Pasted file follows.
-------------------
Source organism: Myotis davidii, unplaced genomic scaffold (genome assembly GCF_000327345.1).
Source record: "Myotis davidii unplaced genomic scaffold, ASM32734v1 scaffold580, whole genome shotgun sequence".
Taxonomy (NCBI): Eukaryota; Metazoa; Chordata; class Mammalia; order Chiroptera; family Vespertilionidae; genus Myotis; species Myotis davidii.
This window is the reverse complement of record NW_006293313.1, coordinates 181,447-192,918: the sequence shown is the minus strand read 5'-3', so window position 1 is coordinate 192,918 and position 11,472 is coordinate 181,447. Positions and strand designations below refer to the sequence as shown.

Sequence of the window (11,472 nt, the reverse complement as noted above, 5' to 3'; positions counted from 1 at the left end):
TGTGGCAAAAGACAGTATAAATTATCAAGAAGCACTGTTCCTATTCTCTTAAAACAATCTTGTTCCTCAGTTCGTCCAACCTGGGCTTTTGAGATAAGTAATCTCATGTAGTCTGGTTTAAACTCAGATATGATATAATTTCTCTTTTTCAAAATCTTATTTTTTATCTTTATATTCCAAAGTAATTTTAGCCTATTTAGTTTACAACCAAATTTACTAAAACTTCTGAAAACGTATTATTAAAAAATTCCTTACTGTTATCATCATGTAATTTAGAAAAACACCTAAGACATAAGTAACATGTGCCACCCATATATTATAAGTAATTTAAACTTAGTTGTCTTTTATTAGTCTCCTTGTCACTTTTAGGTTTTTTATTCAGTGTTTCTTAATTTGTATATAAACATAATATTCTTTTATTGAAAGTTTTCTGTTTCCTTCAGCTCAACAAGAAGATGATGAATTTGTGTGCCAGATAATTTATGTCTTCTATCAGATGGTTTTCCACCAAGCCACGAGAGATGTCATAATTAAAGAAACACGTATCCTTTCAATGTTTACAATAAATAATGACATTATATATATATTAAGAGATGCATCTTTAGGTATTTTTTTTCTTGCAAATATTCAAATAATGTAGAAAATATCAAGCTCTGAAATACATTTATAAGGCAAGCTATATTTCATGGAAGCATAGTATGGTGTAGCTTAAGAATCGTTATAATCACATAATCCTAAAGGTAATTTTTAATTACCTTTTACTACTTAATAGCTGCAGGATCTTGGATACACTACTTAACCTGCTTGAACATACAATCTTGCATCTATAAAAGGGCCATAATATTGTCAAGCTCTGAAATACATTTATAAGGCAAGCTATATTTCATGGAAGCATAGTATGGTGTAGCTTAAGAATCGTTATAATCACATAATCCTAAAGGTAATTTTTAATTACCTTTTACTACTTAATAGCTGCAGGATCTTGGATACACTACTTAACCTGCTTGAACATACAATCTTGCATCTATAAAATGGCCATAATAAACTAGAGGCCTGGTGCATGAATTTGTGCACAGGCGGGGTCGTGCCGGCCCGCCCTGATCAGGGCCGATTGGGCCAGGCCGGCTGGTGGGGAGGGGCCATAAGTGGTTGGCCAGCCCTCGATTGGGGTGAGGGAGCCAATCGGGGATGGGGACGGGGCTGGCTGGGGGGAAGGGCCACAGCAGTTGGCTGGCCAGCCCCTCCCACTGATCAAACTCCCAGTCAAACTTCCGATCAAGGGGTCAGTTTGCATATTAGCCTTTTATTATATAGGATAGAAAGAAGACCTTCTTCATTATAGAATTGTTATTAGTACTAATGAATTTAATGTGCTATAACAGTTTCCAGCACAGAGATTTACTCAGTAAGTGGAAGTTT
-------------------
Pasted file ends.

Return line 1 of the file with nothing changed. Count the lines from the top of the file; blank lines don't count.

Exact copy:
Source organism: Myotis davidii, unplaced genomic scaffold (genome assembly GCF_000327345.1).